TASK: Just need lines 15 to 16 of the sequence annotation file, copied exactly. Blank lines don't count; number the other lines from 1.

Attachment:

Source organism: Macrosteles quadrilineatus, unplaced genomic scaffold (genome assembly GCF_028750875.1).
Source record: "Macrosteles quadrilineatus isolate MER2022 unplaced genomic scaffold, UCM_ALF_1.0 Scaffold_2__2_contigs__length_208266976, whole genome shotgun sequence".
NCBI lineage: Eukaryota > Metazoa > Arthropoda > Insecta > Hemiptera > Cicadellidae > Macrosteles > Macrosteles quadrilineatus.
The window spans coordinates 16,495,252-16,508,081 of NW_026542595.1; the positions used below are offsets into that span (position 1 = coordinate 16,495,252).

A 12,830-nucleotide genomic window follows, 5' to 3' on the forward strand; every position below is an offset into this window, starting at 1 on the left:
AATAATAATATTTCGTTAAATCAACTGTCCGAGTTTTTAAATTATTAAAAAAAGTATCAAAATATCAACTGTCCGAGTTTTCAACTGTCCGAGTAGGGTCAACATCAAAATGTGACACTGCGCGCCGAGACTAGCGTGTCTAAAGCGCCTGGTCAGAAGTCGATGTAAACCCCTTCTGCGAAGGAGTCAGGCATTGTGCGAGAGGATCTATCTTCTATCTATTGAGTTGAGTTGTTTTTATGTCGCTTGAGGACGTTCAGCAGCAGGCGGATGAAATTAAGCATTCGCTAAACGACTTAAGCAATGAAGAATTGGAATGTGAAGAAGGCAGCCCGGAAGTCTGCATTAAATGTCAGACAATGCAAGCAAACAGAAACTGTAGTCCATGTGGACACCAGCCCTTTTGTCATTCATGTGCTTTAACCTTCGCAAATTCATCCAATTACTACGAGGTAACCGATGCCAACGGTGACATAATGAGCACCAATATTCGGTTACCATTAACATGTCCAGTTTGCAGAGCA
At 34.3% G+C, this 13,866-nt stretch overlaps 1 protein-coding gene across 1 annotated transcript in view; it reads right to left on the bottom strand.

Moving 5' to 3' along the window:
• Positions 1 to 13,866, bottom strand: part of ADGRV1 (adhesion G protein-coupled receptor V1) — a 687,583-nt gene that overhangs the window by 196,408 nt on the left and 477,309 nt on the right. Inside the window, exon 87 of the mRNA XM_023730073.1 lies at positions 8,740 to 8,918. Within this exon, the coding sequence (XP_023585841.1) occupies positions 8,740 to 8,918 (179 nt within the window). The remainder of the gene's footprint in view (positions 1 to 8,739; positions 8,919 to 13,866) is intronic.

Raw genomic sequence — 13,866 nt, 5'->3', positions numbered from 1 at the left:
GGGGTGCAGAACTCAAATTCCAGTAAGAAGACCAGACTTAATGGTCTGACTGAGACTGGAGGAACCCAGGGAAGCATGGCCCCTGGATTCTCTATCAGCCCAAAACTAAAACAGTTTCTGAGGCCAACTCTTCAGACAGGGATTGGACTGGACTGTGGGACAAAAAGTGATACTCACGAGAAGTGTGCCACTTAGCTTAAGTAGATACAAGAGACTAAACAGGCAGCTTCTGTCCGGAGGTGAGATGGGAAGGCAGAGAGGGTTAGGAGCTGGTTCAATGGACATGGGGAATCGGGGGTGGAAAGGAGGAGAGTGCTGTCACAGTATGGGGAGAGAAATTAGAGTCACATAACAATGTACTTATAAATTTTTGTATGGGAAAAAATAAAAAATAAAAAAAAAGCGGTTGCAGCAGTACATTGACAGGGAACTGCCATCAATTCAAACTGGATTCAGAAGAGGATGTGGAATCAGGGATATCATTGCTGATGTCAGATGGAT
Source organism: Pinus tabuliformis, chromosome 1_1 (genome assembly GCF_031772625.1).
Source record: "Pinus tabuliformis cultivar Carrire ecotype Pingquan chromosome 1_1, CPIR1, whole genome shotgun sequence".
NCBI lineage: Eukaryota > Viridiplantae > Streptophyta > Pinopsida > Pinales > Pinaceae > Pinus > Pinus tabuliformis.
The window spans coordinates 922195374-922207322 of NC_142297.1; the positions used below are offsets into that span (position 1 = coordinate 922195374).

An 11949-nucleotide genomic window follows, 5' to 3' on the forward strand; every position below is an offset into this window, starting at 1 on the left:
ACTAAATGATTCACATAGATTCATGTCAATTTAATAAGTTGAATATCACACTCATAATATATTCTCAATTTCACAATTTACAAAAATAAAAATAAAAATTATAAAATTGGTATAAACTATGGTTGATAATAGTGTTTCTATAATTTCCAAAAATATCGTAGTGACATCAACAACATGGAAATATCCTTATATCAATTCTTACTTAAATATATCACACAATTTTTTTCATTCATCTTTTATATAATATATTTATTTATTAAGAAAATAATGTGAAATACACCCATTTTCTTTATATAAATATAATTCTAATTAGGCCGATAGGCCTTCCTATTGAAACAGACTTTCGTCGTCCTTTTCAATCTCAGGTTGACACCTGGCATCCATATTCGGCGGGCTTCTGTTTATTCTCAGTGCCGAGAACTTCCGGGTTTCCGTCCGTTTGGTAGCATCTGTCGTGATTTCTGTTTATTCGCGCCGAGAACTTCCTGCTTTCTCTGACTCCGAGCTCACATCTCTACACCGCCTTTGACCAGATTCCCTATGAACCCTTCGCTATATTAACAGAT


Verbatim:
The window spans coordinates 922195374-922207322 of NC_142297.1; the positions used below are offsets into that span (position 1 = coordinate 922195374).

An 11949-nucleotide genomic window follows, 5' to 3' on the forward strand; every position below is an offset into this window, starting at 1 on the left: